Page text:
As you can see, I’ve been doing a great job updating this blog every two weeks like I told myself I would before I left — two weeks = three months in Kyrgyzstan apparently. I can’t believe I’ve already been living here for almost three months, this year is going by far too quickly but it has been incredible. Now that I’ve settled down into a regular schedule and winter is setting in I hope to actually force myself to sit down and write since I won’t be exploring the city as much on my days off (Holy run-on-sentence Batman!). This post may be a bit disjointed because it’s covering a few months of activities, but I’ll elaborate on some of the more interesting things in later posts.
Now, let’s do a recap of what has happened during the last three months. I flew from Chicago to Beijing to visit a friend for a few days, then went to Astana to reunite with some more friends from my time living in Kazakhstan before flying to Bishkek. After I arrived, I moved right in to my apartment in the city center, had a day to unpack and buy a few necessities. My first full day in the country was Independence Day in Kyrgyzstan, so I made my way to the square and ended up standing right behind the Kyrgyz president and his entourage, which was a bit of a shock when I realized it was him. There were many song and dance performances going on, and of course a speech from the president. I attended with the other two Fulbright ETAs and one other friend for the festivities and to plan for our trip to the other side of the country for the World Nomad Games in Cholpon-Ata. This event will have at least one blog post of it’s own, but suffice it to say I am extremely glad that I chose to come to Kyrgyzstan early for the event because it was an incredible way to start the year.
After the World Nomad Games came Fulbright orientation at the US Embassy. This was my first experience visiting a US embassy in my five years of travel, and it was certainly a unique experience. It was nice to hear about the programming that the US government supports here in Kyrgyzstan, especially relating to tourism and education. After our orientation we also were invited to a welcome reception at the acting ambassador’s house, which is something I never would have dreamed of happening in my lifetime.
Once finished with the two days of orientation meetings, I finally began working the following week as an English teacher at the International University of Central Asia in Tokmok. This city is about an hour and a half drive from Bishkek with traffic, and I ride in a shuttle bus with other faculty to and from the university on my workdays. The shuttle ride provides a nice opportunity to meet my coworkers and have forced listening immersion in Russian. This semester I am teaching speaking-focused courses to first and third year students in the linguistics department. My students are (usually) quite motivated and active in classes, and some of my first-year students have even came to Bishkek one weekend for extra English speaking practice. I only go to the university twice a week, on Tuesdays and Wednesdays, and spend the entire day at the school. I get picked up at my apartment in Bishkek around 7:30 AM and get home between 6-8:30 PM depending on the day.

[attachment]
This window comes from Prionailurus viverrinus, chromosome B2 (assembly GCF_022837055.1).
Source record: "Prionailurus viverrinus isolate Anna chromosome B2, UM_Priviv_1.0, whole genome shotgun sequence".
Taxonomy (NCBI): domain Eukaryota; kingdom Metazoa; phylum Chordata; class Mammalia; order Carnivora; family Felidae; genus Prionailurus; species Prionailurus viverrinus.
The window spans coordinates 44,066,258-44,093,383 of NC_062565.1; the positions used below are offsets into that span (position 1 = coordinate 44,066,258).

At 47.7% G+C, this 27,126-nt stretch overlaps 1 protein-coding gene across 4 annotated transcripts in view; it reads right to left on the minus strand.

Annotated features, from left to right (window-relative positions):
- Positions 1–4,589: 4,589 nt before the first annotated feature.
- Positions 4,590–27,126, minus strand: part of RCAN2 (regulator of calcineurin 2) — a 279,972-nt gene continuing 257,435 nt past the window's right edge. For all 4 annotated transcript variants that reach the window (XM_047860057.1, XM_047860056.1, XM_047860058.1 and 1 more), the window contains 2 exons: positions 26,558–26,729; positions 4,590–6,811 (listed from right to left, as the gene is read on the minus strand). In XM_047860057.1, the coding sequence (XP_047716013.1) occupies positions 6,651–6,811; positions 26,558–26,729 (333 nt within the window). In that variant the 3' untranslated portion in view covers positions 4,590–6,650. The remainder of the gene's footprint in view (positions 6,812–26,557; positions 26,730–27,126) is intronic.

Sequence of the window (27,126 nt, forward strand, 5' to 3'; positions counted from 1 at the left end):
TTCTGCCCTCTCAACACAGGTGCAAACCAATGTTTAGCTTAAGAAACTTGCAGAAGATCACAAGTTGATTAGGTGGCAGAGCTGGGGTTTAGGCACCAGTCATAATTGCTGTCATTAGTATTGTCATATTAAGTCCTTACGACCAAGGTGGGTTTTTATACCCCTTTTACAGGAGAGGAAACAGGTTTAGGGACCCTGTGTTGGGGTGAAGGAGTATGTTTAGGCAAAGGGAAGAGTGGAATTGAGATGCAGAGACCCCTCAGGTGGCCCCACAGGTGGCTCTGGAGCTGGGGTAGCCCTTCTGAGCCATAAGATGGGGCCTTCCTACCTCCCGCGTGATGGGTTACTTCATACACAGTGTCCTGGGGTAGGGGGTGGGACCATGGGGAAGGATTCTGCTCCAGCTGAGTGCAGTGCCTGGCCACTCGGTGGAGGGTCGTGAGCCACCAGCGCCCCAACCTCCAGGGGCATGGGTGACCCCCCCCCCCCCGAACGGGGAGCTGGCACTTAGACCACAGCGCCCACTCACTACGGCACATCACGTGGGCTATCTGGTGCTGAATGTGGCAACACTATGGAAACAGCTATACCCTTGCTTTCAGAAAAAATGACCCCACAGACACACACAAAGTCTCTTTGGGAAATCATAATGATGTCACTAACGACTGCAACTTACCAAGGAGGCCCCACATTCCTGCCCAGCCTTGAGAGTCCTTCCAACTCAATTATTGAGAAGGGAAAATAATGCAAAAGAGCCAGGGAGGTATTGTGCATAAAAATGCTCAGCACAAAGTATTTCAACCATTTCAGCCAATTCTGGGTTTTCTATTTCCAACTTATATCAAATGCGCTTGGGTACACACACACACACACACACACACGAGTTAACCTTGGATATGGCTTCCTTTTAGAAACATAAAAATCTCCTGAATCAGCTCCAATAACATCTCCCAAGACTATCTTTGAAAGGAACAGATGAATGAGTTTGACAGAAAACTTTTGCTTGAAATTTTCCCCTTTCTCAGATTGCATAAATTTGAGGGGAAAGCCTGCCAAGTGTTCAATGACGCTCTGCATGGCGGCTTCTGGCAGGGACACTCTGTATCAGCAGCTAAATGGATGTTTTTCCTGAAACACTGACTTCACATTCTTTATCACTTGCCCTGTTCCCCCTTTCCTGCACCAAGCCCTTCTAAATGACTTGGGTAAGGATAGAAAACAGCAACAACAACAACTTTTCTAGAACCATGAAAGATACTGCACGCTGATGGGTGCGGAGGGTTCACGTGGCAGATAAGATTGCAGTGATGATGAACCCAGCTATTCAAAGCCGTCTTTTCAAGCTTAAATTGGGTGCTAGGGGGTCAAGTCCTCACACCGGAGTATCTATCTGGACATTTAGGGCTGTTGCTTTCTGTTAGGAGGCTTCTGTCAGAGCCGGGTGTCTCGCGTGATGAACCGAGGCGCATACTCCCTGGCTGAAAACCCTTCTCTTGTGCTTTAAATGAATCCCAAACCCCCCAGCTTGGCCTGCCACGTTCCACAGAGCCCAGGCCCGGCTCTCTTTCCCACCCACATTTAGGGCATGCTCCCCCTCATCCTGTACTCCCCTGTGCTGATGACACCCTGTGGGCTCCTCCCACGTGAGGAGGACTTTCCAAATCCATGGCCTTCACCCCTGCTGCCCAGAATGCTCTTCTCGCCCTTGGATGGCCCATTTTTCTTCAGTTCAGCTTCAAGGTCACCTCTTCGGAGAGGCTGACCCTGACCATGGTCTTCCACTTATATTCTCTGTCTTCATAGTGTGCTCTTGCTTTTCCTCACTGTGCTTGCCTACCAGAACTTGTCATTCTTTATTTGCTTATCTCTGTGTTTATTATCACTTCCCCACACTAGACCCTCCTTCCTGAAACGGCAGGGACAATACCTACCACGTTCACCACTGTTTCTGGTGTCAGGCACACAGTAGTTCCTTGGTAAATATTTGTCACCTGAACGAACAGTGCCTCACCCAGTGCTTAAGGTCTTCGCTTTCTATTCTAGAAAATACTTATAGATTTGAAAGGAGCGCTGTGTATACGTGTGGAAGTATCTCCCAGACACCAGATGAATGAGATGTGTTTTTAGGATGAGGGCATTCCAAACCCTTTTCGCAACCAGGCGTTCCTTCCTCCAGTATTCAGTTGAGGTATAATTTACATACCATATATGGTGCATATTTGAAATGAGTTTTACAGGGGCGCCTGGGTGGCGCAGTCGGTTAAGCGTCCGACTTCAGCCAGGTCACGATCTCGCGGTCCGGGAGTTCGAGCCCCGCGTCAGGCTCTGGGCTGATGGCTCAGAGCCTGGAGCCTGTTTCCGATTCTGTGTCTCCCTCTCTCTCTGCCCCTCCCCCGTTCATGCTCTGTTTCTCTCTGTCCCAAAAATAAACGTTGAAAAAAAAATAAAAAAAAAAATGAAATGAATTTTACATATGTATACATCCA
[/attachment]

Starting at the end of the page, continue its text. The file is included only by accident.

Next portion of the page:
My average weekly schedule outside of work tends to make up for the excessive days off. I have Russian and Kyrgyz lessons twice a week, though I should frankly put even more time and effort into it because I’ve been improving less than I had hoped. I also volunteer with the American Corners in Bishkek and nearby Kant. These are US Embassy sponsored places in libraries around the world that provide free access to all sorts of English language materials, games, talking clubs, lessons, and so much more. In Bishkek they even have a technology lab with 3D printers and robots to get kids interested in science and technology, which I think is incredible. Here in Bishkek I volunteer with a college preparatory program for high school students interested in going to the US for university, and in Kant I run a talking club once a week with a fellow Fulbright ETA for mostly schoolchildren, with a few adults who come by to practice as well.
At least once every other week I make my way to Osh Bazaar to buy fresh fruits and vegetables and practice languages with the vendors (usually Kyrgyz), a few of which now recognize me and we have nice conversations whenever I stop by. I’ve also been hosting Couchsurfers pretty regularly on the weekend, whether offering the spare bedroom in my apartment, showing them around the city, or meeting up at cafes to chat. I’ve met so many amazing people hosting that I look forward to continuing long after I leave Bishkek.
On weekends (at least before it started snowing) I also go hiking with the Trekking Union of Kyrgyzstan to some of the gorges outside of Bishkek, which I’ll also be writing about with more photos that I can fit here. So far I have gone to a glacial lake called Kol Tor, camping in the valley below said lake, and an incredible canyon in Krasnyy Most. Later in the winter I’ll probably join one of their winter sports trips to learn how to ski or snowboard at one of the many nearby resorts. I also took a weekend trip to the city of Osh in southern Kyrgyzstan, but again, I’ll save that for a later post.
That’s all for now; I hope to be caught up with the rest of my posts before Christmas break, when I have a fantastic trip set up that I know I will want to write about as soon as I get back, so if you don’t see a new post by next week bother me until it happens!